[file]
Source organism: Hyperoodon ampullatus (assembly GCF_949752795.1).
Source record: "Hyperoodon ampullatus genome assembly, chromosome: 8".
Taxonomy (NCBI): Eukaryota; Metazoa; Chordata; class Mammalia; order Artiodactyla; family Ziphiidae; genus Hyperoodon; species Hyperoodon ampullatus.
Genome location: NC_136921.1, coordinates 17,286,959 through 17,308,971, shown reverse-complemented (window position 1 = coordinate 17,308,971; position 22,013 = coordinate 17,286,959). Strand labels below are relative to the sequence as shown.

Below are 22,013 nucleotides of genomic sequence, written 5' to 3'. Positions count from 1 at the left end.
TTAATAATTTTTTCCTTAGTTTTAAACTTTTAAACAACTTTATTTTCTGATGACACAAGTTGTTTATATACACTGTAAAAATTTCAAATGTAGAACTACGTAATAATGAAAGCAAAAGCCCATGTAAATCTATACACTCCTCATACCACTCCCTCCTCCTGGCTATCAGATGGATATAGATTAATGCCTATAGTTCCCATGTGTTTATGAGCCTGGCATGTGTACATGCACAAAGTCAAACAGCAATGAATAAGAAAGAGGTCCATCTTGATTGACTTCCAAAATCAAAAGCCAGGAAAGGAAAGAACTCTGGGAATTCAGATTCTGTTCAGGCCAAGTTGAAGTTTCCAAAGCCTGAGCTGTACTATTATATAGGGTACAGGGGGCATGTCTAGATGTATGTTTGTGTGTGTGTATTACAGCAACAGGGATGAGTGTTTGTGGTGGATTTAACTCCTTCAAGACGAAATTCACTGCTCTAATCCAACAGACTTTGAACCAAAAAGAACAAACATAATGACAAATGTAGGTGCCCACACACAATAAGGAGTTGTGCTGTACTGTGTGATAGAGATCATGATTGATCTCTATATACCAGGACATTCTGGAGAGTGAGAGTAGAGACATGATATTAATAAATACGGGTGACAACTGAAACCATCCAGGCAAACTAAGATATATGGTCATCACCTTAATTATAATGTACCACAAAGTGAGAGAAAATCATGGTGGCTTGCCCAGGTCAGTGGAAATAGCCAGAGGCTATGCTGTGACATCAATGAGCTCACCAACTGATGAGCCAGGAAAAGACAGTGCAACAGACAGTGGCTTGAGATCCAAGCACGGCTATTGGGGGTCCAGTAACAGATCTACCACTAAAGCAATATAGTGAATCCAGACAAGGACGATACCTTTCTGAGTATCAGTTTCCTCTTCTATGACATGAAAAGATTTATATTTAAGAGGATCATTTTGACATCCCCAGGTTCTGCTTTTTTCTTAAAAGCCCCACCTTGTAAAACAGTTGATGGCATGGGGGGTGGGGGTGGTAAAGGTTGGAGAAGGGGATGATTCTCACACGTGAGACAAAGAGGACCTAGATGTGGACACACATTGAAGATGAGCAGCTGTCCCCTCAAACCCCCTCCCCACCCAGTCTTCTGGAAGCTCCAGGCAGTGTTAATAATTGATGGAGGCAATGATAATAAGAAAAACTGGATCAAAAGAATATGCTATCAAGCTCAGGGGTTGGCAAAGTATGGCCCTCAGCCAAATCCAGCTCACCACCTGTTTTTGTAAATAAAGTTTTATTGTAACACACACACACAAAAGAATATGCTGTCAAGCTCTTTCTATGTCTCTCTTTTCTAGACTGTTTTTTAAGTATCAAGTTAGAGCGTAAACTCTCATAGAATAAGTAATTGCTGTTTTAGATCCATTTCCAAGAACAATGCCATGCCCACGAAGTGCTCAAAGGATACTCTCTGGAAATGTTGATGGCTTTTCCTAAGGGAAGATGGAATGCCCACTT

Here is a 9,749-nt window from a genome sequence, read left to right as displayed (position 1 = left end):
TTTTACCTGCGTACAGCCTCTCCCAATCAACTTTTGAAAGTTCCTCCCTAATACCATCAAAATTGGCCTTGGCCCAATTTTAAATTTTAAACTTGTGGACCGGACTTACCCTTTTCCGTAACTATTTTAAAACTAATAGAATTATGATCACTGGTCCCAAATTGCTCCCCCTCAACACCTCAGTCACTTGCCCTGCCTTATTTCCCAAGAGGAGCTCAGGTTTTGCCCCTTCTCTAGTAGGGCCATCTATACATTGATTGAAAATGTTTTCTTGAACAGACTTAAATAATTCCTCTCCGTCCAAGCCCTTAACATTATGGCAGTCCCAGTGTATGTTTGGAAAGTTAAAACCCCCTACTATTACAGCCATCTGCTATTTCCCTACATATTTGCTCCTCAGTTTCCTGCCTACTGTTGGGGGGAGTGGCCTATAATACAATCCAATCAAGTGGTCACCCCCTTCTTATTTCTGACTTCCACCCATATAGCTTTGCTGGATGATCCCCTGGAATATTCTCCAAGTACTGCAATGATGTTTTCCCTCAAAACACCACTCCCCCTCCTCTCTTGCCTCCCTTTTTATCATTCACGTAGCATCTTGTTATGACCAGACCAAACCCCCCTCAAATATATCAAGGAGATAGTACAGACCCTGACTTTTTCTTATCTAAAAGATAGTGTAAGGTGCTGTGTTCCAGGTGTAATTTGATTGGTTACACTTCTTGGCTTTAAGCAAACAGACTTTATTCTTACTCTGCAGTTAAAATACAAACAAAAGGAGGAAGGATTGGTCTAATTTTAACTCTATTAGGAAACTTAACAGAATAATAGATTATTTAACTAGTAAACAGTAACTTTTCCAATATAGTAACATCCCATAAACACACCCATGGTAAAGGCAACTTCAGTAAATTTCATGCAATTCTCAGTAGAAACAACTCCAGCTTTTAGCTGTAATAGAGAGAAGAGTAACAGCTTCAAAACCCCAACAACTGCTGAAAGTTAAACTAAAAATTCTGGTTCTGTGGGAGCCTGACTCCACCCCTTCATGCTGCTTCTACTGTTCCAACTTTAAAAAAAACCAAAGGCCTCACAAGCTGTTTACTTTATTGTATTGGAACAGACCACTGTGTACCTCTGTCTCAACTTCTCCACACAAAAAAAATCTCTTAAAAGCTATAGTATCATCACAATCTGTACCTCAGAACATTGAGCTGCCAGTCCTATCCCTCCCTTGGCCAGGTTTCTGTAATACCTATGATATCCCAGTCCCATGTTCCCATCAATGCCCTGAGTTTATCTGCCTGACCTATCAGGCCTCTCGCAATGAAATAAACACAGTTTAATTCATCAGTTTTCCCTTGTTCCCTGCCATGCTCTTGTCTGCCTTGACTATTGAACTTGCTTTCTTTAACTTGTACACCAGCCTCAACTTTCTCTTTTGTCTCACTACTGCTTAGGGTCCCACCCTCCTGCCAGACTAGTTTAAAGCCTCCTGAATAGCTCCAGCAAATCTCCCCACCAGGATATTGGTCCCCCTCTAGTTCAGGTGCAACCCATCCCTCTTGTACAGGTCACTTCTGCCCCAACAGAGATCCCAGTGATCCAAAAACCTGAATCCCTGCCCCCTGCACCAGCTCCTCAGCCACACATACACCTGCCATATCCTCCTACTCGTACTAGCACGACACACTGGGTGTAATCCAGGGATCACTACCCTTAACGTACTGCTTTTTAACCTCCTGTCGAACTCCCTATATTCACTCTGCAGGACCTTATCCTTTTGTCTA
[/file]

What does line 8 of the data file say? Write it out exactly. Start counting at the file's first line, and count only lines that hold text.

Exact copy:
TTTTACCTGCGTACAGCCTCTCCCAATCAACTTTTGAAAGTTCCTCCCTAATACCATCAAAATTGGCCTTGGCCCAATTTTAAATTTTAAACTTGTGGACCGGACTTACCCTTTTCCGTAACTATTTTAAAACTAATAGAATTATGATCACTGGTCCCAAATTGCTCCCCCTCAACACCTCAGTCACTTGCCCTGCCTTATTTCCCAAGAGGAGCTCAGGTTTTGCCCCTTCTCTAGTAGGGCCATCTATACATTGATTGAAAATGTTTTCTTGAACAGACTTAAATAATTCCTCTCCGTCCAAGCCCTTAACATTATGGCAGTCCCAGTGTATGTTTGGAAAGTTAAAACCCCCTACTATTACAGCCATCTGCTATTTCCCTACATATTTGCTCCTCAGTTTCCTGCCTACTGTTGGGGGGAGTGGCCTATAATACAATCCAATCAAGTGGTCACCCCCTTCTTATTTCTGACTTCCACCCATATAGCTTTGCTGGATGATCCCCTGGAATATTCTCCAAGTACTGCAATGATGTTTTCCCTCAAAACACCACTCCCCCTCCTCTCTTGCCTCCCTTTTTATCATTCACGTAGCATCTTGTTATGACCAGACCAAACCCCCCTCAAATATATCAAGGAGATAGTACAGACCCTGACTTTTTCTTATCTAAAAGATAGTGTAAGGTGCTGTGTTCCAGGTGTAATTTGATTGGTTACACTTCTTGGCTTTAAGCAAACAGACTTTATTCTTACTCTGCAGTTAAAATACAAACAAAAGGAGGAAGGATTGGTCTAATTTTAACTCTATTAGGAAACTTAACAGAATAATAGATTATTTAACTAGTAAACAGTAACTTTTCCAATATAGTAACATCCCATAAACACACCCATGGTAAAGGCAACTTCAGTAAATTTCATGCAATTCTCAGTAGAAACAACTCCAGCTTTTAGCTGTAATAGAGAGAAGAGTAACAGCTTCAAAACCCCAACAACTGCTGAAAGTTAAACTAAAAATTCTGGTTCTGTGGGAGCCTGACTCCACCCCTTCATGCTGCTTCTACTGTTCCAACTTTAAAAAAAACCAAAGGCCTCACAAGCTGTTTACTTTATTGTATTGGAACAGACCACTGTGTACCTCTGTCTCAACTTCTCCACACAAAAAAAATCTCTTAAAAGCTATAGTATCATCACAATCTGTACCTCAGAACATTGAGCTGCCAGTCCTATCCCTCCCTTGGCCAGGTTTCTGTAATACCTATGATATCCCAGTCCCATGTTCCCATCAATGCCCTGAGTTTATCTGCCTGACCTATCAGGCCTCTCGCAATGAAATAAACACAGTTTAATTCATCAGTTTTCCCTTGTTCCCTGCCATGCTCTTGTCTGCCTTGACTATTGAACTTGCTTTCTTTAACTTGTACACCAGCCTCAACTTTCTCTTTTGTCTCACTACTGCTTAGGGTCCCACCCTCCTGCCAGACTAGTTTAAAGCCTCCTGAATAGCTCCAGCAAATCTCCCCACCAGGATATTGGTCCCCCTCTAGTTCAGGTGCAACCCATCCCTCTTGTACAGGTCACTTCTGCCCCAACAGAGATCCCAGTGATCCAAAAACCTGAATCCCTGCCCCCTGCACCAGCTCCTCAGCCACACATACACCTGCCATATCCTCCTACTCGTACTAGCACGACACACTGGGTGTAATCCAGGGATCACTACCCTTAACGTACTGCTTTTTAACCTCCTGTCGAACTCCCTATATTCACTCTGCAGGACCTTATCCTTTTGTCTA